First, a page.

PAT CROCE AND THE SIXERS
FAREWELL, PHILLY FANATIC
We generally like our sports franchise pooh-bahs to be neither seen nor heard, ideally constructed along the lines of the Lakers' Jerry Buss, who watches the action from a distance and opens his checkbook much wider than he opens his mouth. Over the last few years, though, two rather noisy bosses have come to the fore in the NBA, hey-look-at-me types who have found a way into the headlines almost as often as their players. One of them, the 76ers' Pat Croce, stepped down last week, leaving the spotlight to only one heart-on-his-sleeve landlord: Mark Cuban of the Mavericks (everyone say, "Ugh").
Croce, the only NBA executive to have won two national karate championships, resigned as president of the Sixers after losing a power struggle for control of Comcast-Spectacor, which owns the 76ers and the NHL Flyers. Croce believes, as did Robert Browning, that a man's reach should exceed his grasp, but he still seemed stunned when Comcast chair Ed Snider thwarted his attempted palace coup in the simplest way, by saying, No, Pat, you can't have my job.
Croce will apparently keep his 2.5% ownership stake in the parent company and will serve on the Sixers' newly created board of directors, a move seemingly contrived to keep Comcast from losing this popular Philly icon entirely. But as Croce said last week in a mixed metaphor that seems positively Pat, "My visibility is in the backseat now."
What does that mean for the Sixers, who were brought back to life under Croce's hand-pumping, back-slapping dynamism? Let's not inflate the importance of someone who was essentially a cheerleader, albeit one who scaled bridges and water towers to hang Sixers banners. He called some of the shots off the court but wasn't the one taking the shots on the court. Almost lost in last week's hubbub was the news that Larry Brown, one of the half dozen best coaches in hoops history, will stay with the Sixers.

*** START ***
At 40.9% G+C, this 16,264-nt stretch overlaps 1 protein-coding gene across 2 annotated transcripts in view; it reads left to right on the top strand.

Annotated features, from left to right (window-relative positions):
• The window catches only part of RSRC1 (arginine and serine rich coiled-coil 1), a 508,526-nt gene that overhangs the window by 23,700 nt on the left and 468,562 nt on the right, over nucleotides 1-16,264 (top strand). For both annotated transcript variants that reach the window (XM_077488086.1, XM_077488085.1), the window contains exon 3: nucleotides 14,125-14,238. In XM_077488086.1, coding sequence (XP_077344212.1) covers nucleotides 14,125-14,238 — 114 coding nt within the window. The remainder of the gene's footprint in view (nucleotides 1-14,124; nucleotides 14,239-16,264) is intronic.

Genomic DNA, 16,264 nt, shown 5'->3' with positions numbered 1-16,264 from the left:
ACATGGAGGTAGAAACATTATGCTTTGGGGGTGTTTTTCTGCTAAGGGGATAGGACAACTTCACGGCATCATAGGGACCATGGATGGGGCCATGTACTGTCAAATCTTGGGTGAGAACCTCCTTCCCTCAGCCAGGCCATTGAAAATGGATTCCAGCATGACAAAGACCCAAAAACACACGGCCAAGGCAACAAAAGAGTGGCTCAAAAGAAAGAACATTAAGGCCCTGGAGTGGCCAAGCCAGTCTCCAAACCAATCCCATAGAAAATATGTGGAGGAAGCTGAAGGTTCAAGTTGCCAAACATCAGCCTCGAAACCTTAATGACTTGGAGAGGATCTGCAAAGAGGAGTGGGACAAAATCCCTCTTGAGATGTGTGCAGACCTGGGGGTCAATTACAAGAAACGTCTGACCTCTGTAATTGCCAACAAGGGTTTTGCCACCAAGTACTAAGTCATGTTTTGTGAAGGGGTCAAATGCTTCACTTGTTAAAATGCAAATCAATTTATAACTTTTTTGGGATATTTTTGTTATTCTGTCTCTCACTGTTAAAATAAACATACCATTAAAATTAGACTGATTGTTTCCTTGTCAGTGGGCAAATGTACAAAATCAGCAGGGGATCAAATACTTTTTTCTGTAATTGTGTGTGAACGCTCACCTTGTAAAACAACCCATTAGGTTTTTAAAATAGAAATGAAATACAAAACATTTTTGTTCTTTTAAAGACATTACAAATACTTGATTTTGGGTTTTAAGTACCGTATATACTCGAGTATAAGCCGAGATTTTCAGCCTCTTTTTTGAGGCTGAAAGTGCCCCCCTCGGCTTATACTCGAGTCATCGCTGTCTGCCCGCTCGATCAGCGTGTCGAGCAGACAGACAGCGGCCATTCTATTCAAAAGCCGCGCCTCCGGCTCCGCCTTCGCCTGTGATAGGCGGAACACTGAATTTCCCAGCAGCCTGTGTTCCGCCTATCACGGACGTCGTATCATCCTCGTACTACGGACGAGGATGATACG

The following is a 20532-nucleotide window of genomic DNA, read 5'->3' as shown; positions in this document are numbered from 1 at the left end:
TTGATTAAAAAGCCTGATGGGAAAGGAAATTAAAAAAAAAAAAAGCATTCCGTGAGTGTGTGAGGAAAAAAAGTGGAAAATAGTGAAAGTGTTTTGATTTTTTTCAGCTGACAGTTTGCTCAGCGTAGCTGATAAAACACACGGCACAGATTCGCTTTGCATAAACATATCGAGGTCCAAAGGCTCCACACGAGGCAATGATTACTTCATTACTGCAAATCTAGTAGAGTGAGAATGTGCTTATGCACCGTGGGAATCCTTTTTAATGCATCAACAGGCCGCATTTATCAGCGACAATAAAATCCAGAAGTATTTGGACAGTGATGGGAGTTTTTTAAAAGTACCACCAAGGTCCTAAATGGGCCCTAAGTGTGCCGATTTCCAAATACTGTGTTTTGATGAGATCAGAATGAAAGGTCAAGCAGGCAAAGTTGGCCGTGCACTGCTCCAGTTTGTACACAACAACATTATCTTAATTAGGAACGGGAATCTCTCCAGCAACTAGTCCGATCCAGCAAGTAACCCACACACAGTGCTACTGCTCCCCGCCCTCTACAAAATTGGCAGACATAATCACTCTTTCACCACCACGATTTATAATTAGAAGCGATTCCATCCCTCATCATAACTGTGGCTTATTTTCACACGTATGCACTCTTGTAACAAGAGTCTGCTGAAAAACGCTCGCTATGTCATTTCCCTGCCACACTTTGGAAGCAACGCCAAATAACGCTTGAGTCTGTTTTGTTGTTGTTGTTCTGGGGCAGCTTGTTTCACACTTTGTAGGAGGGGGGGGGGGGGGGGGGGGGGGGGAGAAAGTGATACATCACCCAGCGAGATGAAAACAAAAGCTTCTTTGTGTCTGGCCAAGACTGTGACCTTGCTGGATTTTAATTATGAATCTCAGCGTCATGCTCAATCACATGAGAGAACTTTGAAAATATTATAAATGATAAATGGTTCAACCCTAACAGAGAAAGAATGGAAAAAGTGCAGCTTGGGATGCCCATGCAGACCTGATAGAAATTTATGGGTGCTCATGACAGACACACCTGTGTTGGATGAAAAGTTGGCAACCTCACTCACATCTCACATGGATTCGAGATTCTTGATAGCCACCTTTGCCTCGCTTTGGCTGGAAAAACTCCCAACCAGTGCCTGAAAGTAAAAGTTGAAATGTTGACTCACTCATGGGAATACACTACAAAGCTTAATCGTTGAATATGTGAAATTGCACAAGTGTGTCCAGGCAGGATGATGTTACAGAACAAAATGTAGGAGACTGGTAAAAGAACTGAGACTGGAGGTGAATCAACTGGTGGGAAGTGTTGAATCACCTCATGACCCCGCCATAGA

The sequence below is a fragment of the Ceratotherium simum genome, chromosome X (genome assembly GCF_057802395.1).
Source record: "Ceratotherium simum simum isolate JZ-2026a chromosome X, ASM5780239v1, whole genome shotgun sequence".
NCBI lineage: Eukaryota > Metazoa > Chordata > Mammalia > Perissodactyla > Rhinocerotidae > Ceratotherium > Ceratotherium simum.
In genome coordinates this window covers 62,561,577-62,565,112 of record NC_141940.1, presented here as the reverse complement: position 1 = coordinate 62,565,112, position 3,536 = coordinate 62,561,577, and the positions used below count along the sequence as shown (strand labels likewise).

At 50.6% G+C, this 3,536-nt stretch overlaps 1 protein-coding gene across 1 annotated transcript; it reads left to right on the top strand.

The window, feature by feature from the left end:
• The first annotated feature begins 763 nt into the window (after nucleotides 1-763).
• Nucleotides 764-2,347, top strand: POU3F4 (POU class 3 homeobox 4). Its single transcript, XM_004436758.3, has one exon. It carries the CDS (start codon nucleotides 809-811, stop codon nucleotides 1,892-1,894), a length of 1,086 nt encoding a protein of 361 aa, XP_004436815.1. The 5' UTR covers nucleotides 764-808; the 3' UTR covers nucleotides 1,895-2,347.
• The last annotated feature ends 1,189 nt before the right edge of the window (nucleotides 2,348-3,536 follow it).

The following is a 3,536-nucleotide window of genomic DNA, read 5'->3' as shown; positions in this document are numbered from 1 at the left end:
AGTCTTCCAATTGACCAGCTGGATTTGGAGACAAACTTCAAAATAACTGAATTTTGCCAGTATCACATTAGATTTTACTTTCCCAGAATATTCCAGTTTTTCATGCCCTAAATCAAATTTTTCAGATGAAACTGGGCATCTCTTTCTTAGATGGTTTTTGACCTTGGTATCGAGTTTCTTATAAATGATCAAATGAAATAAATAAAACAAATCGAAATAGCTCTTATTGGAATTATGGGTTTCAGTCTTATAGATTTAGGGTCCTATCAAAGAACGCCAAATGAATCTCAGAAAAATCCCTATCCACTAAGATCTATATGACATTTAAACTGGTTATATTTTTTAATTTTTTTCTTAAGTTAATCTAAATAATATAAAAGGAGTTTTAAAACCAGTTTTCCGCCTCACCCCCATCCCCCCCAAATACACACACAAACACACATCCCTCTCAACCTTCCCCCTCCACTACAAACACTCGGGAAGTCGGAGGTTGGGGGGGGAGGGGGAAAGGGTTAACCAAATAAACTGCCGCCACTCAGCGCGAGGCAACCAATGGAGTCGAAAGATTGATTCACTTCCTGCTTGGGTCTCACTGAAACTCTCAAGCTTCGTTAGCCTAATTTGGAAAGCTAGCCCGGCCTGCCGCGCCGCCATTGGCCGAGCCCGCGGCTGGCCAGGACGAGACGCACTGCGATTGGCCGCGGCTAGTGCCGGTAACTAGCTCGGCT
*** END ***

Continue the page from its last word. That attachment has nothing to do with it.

Croce, however, made a huge difference in a franchise that had hit bottom under previous owner Harold Katz. He helped patch up the relationship between Brown and Allen Iverson, and—pay attention, Mark Cuban—he boosted his own team without denigrating others, alienating the zebras or getting in hot water with the league. "I'd rather wake up in the morning with Pat a part of the league than not a part of it," commissioner David Stern said last week We share that feeling.
A Love Story
On Sept. 25 Lions Gate, an independent studio known for such highbrow fare as The Golden Bowl, will release Anna Kournikova's first video. ENTERTAINMENT WEEKLY critic Troy Patterson gives a review.
Despite its nondescript title, Anna Kournikova: Basic Elements, My Complete Fitness Guide turns out to be a warm-hearted conceptual piece that asks tough questions: What is the relationship between mind and body? Where does one draw the line between passion and obsession? What would a workout be without proper attention to the glutes?
Kournikova is an ingenue with an approach to performing that's both intuitive and canny. At times, her endearing sincerity is reminiscent of Christina Ricci's. In an early section titled "Jump Rope," she exhorts us, "Try jumping on one foot only. Don't lose your balance!" The tenderness of her concern is palpable. Unfortunately, she's hindered by the trendily alinear direction of David Wohlstadter, who repeatedly interrupts the narrative flow with "Nutrition Tips." Nonetheless, she maintains a glowing intensity through "Stability Ball with Weights," bringing a nuanced giddiness to her biceps curls.